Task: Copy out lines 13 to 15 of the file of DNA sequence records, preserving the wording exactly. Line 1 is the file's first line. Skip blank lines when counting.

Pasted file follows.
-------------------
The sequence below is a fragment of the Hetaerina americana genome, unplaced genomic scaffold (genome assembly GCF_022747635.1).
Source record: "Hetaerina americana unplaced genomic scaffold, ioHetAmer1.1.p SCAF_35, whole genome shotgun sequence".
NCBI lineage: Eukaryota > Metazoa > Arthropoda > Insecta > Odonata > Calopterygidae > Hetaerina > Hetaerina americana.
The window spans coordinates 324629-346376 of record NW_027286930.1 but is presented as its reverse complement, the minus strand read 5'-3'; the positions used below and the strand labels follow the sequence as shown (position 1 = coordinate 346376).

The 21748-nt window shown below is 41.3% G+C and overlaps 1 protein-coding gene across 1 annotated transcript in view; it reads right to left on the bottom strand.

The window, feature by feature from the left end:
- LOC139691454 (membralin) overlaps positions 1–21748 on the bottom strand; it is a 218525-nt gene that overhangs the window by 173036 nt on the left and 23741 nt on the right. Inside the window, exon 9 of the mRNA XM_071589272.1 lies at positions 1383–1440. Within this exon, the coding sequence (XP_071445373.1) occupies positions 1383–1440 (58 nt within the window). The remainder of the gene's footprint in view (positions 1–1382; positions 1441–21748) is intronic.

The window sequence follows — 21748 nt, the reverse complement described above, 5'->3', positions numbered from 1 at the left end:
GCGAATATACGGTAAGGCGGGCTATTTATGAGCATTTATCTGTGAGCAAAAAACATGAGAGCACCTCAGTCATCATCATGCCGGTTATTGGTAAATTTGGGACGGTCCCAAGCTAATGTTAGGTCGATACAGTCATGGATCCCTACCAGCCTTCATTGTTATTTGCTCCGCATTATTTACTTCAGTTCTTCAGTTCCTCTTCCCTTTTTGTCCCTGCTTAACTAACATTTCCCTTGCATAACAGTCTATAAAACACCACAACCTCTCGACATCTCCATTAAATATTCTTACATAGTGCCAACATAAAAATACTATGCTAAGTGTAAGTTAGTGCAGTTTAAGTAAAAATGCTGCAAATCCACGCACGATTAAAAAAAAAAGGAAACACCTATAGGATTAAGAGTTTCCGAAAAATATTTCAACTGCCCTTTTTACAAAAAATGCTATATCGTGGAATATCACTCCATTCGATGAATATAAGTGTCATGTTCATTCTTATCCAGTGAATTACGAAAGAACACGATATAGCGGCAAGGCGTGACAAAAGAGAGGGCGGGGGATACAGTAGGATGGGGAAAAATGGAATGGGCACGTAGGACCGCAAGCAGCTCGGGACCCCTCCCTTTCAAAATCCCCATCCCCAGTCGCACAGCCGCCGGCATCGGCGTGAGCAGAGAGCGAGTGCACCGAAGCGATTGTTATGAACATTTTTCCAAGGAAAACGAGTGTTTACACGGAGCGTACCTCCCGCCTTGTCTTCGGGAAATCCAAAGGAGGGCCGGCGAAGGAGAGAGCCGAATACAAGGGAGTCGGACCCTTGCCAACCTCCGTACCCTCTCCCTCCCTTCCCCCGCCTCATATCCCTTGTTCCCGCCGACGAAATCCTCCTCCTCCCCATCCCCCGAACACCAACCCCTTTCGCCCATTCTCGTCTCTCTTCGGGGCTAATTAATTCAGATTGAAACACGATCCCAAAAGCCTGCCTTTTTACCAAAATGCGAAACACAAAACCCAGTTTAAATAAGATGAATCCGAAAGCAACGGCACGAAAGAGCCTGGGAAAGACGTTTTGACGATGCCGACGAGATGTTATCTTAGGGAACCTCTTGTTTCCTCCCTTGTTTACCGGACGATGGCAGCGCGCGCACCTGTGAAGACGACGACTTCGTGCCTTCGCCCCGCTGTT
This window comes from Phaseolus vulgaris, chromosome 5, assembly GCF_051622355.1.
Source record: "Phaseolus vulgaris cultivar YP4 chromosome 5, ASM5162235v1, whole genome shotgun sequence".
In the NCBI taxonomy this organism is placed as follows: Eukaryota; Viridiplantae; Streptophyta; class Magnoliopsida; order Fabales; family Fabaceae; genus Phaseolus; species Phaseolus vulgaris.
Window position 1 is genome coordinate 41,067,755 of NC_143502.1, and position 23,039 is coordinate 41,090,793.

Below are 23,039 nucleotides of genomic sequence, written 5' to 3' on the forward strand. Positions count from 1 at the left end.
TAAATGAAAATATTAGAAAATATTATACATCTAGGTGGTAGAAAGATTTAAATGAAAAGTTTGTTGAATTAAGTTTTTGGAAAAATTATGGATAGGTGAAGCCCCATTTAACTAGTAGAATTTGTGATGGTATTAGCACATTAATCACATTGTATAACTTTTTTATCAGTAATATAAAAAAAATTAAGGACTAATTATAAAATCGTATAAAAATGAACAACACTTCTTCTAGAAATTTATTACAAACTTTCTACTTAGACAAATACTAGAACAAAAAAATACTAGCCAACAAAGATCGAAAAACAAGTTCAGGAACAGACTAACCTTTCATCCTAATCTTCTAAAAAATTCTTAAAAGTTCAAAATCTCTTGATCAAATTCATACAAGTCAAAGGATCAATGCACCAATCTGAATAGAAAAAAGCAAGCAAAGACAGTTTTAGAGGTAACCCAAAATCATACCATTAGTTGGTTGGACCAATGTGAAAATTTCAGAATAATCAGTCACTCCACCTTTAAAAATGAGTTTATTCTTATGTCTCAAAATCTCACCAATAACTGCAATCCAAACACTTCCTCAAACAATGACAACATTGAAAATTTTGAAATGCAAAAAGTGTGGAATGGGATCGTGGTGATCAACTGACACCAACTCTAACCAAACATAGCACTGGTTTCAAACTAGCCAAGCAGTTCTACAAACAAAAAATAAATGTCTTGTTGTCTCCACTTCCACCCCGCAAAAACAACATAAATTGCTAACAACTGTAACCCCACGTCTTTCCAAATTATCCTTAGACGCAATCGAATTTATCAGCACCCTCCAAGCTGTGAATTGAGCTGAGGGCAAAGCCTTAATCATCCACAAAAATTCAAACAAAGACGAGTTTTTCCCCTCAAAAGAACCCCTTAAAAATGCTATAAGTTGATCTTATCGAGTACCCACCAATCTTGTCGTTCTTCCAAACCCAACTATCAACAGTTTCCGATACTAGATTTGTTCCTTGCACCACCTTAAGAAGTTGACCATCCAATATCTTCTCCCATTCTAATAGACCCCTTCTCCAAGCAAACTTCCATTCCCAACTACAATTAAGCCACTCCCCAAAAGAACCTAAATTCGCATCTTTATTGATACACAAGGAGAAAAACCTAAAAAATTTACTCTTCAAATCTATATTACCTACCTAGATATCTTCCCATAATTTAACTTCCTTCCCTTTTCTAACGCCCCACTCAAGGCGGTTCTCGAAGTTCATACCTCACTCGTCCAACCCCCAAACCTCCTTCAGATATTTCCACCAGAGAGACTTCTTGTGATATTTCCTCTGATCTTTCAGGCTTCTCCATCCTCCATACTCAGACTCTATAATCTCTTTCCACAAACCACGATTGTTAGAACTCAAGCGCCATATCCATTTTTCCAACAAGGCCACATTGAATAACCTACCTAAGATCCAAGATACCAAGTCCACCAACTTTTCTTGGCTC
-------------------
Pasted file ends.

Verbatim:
Window position 1 is genome coordinate 41,067,755 of NC_143502.1, and position 23,039 is coordinate 41,090,793.

Below are 23,039 nucleotides of genomic sequence, written 5' to 3' on the forward strand. Positions count from 1 at the left end.
TAAATGAAAATATTAGAAAATATTATACATCTAGGTGGTAGAAAGATTTAAATGAAAAGTTTGTTGAATTAAGTTTTTGGAAAAATTATGGATAGGTGAAGCCCCATTTAACTAGTAGAATTTGTGATGGTATTAGCACATTAATCACATTGTATAACTTTTTTATCAGTAATATAAAAAAAATTAAGGACTAATTATAAAATCGTATAAAAATGAACAACACTTCTTCTAGAAATTTATTACAAACTTTCTACTTAGACAAATACTAGAACAAAAAAATACTAGCCAACAAAGATCGAAAAACAAGTTCAGGAACAGACTAACCTTTCATCCTAATCTTCTAAAAAATTCTTAAAAGTTCAAAATCTCTTGATCAAATTCATACAAGTCAAAGGATCAATGCACCAATCTGAATAGAAAAAAGCAAGCAAAGACAGTTTTAGAGGTAACCCAAAATCATACCATTAGTTGGTTGGACCAATGTGAAAATTTCAGAATAATCAGTCACTCCACCTTTAAAAATGAGTTTATTCTTATGTCTCAAAATCTCACCAATAACTGCAATCCAAACACTTCCTCAAACAATGACAACATTGAAAATTTTGAAATGCAAAAAGTGTGGAATGGGATCGTGGTGATCAACTGACACCAACTCTAACCAAACATAGCACTGGTTTCAAACTAGCCAAGCAGTTCTACAAACAAAAAATAAATGTCTTGTTGTCTCCACTTCCACCCCGCAAAAACAACATAAATTGCTAACAACTGTAACCCCACGTCTTTCCAAATTATCCTTAGACGCAATCGAATTTATCAGCACCCTCCAAGCTGTGAATTGAGCTGAGGGCAAAGCCTTAATCATCCACAAAAATTCAAACAAAGACGAGTTTTTCCCCTCAAAAGAACCCCTTAAAAATGCTATAAGTTGATCTTATCGAGTACCCACCAATCTTGTCGTTCTTCCAAACCCAACTATCAACAGTTTCCGATACTAGATTTGTTCCTTGCACCACCTTAAGAAGTTGACCATCCAATATCTTCTCCCATTCTAATAGACCCCTTCTCCAAGCAAACTTCCATTCCCAACTACAATTAAGCCACTCCCCAAAAGAACCTAAATTCGCATCTTTATTGATACACAAGGAGAAAAACCTAAAAAATTTACTCTTCAAATCTATATTACCTACCTAGATATCTTCCCATAATTTAACTTCCTTCCCTTTTCTAACGCCCCACTCAAGGCGGTTCTCGAAGTTCATACCTCACTCGTCCAACCCCCAAACCTCCTTCAGATATTTCCACCAGAGAGACTTCTTGTGATATTTCCTCTGATCTTTCAGGCTTCTCCATCCTCCATACTCAGACTCTATAATCTCTTTCCACAAACCACGATTGTTAGAACTCAAGCGCCATATCCATTTTTCCAACAAGGCCACATTGAATAACCTACCTAAGATCCAAGATACCAAGTCCACCAACTTTTCTTGGCTC